Counter 0 in the programmable timer 740 is provided for determining the location of the point X1,Y2, that is, the beginning of the wide horizontal or "bar" portion of the cursor 716. This counter is enabled by the signal OUT2, which it will be recalled occurs only on the appropriate line number of the beginning of cursor. Counter 0 thus times from point X2,Y1 to a point immediately before point X1,Y2, the beginning of the wide portion of the cursor. This time of course may be varied by the computer under software control, thereby affecting the height of the narrow upright portion of the cursor X2,Y1. One-shot 760 controls the precise point of X1,Y2 ; counter 0 is used for the majority of the delay time (to prevent jitter in the cursor), while one-shot 760 provides a user adjustable delay for precisely positioning the point X1,Y2.

One-shot 752 will fire once per line after reaching the first line of the cursor until counter 0 expires, at which time the signal OUT0 will occur, firing one-shot 760. The rising edge of the pulse provided by one-shot 760 triggers a subsequent one-shot 762, the output of which is connected to one input of AND-gate 756 and to the other input of OR-gate 755 which produces the CURSOR signal. One-shot 762 controls the time of occurrence of the cursor point X4,Y2, and thus the width of the wide bar of the cursor.

When the counter 1 times out on a line within the wide part of the cursor, producing the OUT1 signal and ultimately a signal from the AND-gate 754, there will be coincident inputs to the AND-gate 756, producing the COLOR SELECT signal. It should be understood that the counter 0 is only triggered once per video field due to its triggering by reaching the appropriate line as manifested by OUT2. It will therefore be understood that the crossbar or horizontal portion of the cursor is only two lines thick in the disclosed embodiment, and that the selection point of the cursor is the point X2,Y2, which the operator positions over a color of interest.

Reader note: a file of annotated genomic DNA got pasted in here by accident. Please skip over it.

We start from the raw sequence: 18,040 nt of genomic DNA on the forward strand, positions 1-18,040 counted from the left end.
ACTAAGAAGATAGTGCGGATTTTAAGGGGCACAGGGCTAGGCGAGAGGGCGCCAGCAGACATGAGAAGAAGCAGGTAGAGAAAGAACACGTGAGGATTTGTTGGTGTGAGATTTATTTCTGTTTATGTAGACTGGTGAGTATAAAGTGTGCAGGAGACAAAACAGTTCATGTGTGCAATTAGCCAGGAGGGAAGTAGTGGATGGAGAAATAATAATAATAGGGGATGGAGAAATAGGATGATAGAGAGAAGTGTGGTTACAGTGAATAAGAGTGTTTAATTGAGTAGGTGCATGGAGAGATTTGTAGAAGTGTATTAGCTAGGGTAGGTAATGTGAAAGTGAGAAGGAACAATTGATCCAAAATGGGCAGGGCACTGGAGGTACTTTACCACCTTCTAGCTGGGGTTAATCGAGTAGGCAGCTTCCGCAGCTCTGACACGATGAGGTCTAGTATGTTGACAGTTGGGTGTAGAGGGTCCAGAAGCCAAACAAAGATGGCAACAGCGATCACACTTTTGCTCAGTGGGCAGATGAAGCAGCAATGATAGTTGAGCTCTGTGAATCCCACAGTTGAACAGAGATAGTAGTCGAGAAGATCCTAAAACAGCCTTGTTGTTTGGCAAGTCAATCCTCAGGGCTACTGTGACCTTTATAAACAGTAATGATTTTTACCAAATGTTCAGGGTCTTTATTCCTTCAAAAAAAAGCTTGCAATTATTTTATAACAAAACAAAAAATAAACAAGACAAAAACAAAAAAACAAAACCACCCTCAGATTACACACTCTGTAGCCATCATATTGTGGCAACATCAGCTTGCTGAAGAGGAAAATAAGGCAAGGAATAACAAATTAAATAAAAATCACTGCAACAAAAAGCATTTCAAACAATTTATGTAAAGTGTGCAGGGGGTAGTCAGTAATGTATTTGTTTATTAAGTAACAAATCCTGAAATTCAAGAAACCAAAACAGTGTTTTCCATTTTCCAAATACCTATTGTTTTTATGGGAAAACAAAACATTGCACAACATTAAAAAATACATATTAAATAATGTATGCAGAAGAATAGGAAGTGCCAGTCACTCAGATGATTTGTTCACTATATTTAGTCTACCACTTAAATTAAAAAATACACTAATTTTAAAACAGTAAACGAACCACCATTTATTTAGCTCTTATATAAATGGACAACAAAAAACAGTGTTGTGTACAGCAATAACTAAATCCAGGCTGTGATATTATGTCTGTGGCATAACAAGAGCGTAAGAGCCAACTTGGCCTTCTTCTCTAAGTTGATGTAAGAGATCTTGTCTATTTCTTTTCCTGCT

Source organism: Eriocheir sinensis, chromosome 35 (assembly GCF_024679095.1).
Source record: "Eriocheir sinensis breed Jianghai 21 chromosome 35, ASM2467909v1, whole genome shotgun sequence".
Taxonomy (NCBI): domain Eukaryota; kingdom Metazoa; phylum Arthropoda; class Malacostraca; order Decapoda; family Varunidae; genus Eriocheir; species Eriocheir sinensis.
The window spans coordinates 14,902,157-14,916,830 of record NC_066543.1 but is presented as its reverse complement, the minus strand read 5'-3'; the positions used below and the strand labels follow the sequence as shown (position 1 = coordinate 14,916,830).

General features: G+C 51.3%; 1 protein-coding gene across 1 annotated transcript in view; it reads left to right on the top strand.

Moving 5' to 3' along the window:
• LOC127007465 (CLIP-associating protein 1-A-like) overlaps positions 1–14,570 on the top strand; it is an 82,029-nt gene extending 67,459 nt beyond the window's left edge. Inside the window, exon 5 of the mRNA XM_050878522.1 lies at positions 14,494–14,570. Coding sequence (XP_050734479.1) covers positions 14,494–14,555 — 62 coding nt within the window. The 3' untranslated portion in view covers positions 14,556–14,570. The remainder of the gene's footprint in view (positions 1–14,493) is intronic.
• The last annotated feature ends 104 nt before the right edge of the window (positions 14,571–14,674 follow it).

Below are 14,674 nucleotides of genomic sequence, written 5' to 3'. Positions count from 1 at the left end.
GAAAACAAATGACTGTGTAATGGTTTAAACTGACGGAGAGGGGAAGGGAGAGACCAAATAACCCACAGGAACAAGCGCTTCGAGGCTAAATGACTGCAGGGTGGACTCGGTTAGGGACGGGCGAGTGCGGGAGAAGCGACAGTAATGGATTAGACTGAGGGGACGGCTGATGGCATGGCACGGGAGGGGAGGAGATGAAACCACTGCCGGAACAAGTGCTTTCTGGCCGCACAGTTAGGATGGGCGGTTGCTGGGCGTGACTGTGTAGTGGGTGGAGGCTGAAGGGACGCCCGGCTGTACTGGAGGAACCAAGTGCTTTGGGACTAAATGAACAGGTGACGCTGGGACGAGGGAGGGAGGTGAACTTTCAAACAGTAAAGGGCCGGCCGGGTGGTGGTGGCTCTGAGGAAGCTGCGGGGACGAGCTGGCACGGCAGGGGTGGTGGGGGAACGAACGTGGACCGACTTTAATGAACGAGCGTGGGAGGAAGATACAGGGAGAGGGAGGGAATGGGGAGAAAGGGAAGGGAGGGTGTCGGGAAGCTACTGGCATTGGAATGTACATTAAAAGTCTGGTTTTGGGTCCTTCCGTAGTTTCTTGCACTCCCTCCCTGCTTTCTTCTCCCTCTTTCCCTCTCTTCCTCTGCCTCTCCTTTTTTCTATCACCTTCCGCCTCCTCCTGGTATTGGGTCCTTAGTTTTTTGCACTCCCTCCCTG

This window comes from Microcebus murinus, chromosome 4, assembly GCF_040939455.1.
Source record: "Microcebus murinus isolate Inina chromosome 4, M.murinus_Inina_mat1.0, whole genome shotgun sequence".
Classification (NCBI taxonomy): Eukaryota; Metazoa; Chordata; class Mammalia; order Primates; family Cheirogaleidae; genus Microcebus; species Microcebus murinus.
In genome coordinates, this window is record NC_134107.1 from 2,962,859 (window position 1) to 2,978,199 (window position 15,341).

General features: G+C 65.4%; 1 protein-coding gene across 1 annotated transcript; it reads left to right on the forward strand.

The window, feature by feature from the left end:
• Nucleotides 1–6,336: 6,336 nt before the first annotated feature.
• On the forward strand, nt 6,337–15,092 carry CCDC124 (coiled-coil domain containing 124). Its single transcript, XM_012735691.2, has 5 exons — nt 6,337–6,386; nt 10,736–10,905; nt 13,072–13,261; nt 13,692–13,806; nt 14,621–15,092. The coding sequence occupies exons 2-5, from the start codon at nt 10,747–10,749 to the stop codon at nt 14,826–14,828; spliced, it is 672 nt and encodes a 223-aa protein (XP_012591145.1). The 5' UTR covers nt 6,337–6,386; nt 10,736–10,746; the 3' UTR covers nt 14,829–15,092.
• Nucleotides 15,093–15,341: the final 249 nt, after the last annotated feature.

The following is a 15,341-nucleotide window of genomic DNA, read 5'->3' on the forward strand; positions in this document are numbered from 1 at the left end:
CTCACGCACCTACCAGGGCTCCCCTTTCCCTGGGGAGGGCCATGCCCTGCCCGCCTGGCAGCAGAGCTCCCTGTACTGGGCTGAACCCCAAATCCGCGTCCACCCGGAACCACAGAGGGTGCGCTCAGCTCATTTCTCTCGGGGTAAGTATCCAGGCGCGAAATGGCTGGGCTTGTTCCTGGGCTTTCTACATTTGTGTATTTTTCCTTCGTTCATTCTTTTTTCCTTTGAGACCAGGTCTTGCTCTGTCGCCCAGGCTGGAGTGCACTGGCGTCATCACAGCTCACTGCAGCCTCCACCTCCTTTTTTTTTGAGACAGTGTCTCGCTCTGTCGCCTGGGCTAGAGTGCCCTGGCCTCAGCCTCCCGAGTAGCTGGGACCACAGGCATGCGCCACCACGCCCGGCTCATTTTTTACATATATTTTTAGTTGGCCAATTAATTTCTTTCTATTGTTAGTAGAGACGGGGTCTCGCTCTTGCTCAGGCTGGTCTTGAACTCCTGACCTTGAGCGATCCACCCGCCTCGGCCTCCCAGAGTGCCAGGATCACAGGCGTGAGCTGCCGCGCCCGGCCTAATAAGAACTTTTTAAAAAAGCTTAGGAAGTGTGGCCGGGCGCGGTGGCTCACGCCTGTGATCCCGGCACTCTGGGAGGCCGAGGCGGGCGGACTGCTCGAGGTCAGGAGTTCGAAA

At such time as the one-shot 751 finally times out, the cursor point X3,Y3 will be produced, disabling any further CURSOR signal or COLOR SELECT signal until the next video field.

In order to select the appropriate color correction signal, the COLOR SELECT signal is employed to latch or freeze the ECL RAM address represented by the signals NA0-NA3. It will be recalled from the discussion in the referenced copending parent application that the CHROMA DETECT signal is delayed an amount to allow for signal propagation, and then employed on its rising edge to signify a positive crossing of the chroma portion of the phase-encoded video signal. It will be further recalled that a high speed counter 481 is employed to divide the subcarrier into a number of different color intervals or fans, each of which corresponds to a different color correction stored in the ECL RAM 430. As in the referenced copending application, counter 481 cycles through the color fans once per subcarrier cycle. The CLOCK for counter 481 and the modifications illustrated in FIG. 2 is 56 MHz, provided from the phase-locked loop circuitry 150' in the phase responsive color corrector. A clock frequency of 56 MHz allows the subcarrier to be divided into sixteen different fans or windows. This contrasts with ten described in the referenced copending application.

The 56 MHz CLOCK signal on line 603, in addition to clocking the counter 481, clocks a high speed D-type flip-flop 602', which corresponds to the flip-flop 602 in the referenced copending parent application, and a high speed D-type flip-flop 605. The CHROMA DETECT signal is provided to the D input of flip-flop 602'; the output Q of flip-flop 602' is connected to the D input of flip-flop 605, as well as to an input of an AND-gate 770. The negated-Q output of flip-flop 605 is connected to the other input of AND-gate 770. It will therefore be appreciated that a pulse of about 18 nS is provided at the output of AND-gate 770 coincident with the delayed rising edge of the CHROMA DETECT signal.